Published in a recent issue of Open Theology, an article by Kristóf Oltvai, a graduate student at the University of Chicago’s Divinity School, indicates that, upon a close reading, the apostolic exhortations of Jorge Bergoglio, the current, 266th Pope Francis of the Roman Catholic Church, can be approached as reflecting in their style and terminology borrowings from the French theological phenomenology, such as that of Emmanuel Levinas and Jean-Luc Marion.
A Blog Article by Pablo Markin.
This development echoes the theological turn in French phenomenology, which concentrates on the place of encounter in religious experience. For Levinas, a French germanophone philosopher of Jewish-Lithuanian origin who studied phenomenology under the guidance of Edmund Husserl and was acquainted with Martin Heidegger in the 1920s, facing the other has religious, transcendental implications. From the perspective of Levinas, as Ronald L. Mercer, Jr., argues, the transcendental experience of encounter is where the subject arises, the self receives its structure and the divine becomes accessible. According to theological phenomenology, religious experience derives from the human situation.
Oltvai argues that Pope Francis, born as Jorge Bergoglio in Buenos Aires, Argentina, departs from the Thomistic positions of his predecessor, while adopting the notions of the face, the gaze and the other in his pontifical communication, such as in Evangelii gaudium and Amoris Laetitia. This stands close to the philosophical positions of not only Levinas, but also those of Marion, a French Catholic theologian, phenomenological philosopher and a student of Jacques Derrida. From these positions, it follows that religious faith is the product of encountering the gaze of the other. In relation to Jesus Christ, this allows for the experience of mercy, while structuring the Roman Catholic Church as the community of witnesses to this transcendental experience.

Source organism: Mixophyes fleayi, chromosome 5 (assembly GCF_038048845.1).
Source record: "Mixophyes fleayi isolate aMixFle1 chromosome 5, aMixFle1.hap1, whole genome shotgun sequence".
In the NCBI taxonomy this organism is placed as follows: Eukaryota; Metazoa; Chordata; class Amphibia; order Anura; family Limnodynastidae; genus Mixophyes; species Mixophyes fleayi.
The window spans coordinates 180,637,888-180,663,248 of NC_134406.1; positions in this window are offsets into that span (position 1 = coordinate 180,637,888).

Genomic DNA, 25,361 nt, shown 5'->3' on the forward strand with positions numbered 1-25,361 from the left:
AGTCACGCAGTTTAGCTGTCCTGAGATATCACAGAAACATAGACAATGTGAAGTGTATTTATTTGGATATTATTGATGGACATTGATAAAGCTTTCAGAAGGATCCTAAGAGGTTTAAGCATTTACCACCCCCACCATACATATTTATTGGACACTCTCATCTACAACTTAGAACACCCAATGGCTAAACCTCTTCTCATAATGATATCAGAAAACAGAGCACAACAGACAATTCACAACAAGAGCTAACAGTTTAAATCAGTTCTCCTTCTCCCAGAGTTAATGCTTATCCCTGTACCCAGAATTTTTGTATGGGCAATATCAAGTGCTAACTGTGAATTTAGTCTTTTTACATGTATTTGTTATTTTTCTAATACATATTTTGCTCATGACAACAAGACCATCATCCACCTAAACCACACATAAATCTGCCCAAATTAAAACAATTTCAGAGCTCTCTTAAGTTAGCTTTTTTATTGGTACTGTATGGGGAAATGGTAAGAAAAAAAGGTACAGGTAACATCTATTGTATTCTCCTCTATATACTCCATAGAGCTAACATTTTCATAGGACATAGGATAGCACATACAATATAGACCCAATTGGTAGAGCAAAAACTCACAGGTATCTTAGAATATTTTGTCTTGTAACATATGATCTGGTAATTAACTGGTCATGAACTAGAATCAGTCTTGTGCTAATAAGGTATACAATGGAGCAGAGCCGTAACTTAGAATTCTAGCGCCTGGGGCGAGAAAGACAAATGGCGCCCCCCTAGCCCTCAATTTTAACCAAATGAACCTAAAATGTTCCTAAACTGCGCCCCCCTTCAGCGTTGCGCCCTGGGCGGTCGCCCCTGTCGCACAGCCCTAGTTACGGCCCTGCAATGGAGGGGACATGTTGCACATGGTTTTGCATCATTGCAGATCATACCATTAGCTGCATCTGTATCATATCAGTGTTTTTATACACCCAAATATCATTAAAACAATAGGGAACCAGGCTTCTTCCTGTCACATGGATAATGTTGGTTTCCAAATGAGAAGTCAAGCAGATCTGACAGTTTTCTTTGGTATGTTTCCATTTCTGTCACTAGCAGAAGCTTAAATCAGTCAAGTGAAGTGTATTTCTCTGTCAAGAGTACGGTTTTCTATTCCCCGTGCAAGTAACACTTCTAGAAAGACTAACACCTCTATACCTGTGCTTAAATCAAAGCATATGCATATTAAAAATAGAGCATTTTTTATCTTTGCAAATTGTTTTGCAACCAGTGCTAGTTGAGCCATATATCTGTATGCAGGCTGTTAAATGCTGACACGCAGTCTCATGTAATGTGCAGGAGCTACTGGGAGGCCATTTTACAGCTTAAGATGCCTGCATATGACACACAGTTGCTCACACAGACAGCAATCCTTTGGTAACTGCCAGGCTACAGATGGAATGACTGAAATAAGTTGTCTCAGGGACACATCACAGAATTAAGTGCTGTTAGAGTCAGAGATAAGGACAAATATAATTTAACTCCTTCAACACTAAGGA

Correspondingly, Oltvai reads the ecclesiological texts of Pope Francis in terms of kerygmatic hermeneutics, as an interpretation of apostolic proclamations of Christian salvation, which connects the community of religious believers with the encounter of the other as a situation in which the experience of mercy arises. This interpretation draws attention to the passages in Evangelii gaudium in which Pope Francis emphasizes the experience of the gaze as the foundation of Christian faith. Likewise, Oltvai analyses Amoris Laetitia as guided by the religious phenomenology of the gaze, as the situation in which the Roman Catholic Church participates on behalf of Jesus Christ as a figure of the encounter with love.
The phenomenological primacy of the experience of encounter, thus, anchors theology in its kerygmatic origin. This corresponds to the phenomenological, Husserl-based position, as expressed by Florinda Martíns et al., that the revelation is inseparable from the manner in which the revealed, as a phenomenological entity, is experienced or encountered and the situation in which this occurs. More generally, both the classical French sociologist Gabriel Tarde and the contemporary Slovenian philosopher Slavoj Žižek have also referred to love for the other as the basis for sociality that transforms crowds into communities, spiritual and otherwise, even though it is a phenomenological sensation, rather than an intentional act, as Simon Runkel suggests.
This shows the relevance of phenomenology to the contemporary philosophical and Christian theological discourse on religious faith.
By Pablo Markin
Featured Image Credits: Untitled, Milan, Italy, March 25, 2017 | © Courtesy of Eusebiu Balauca/Flickr.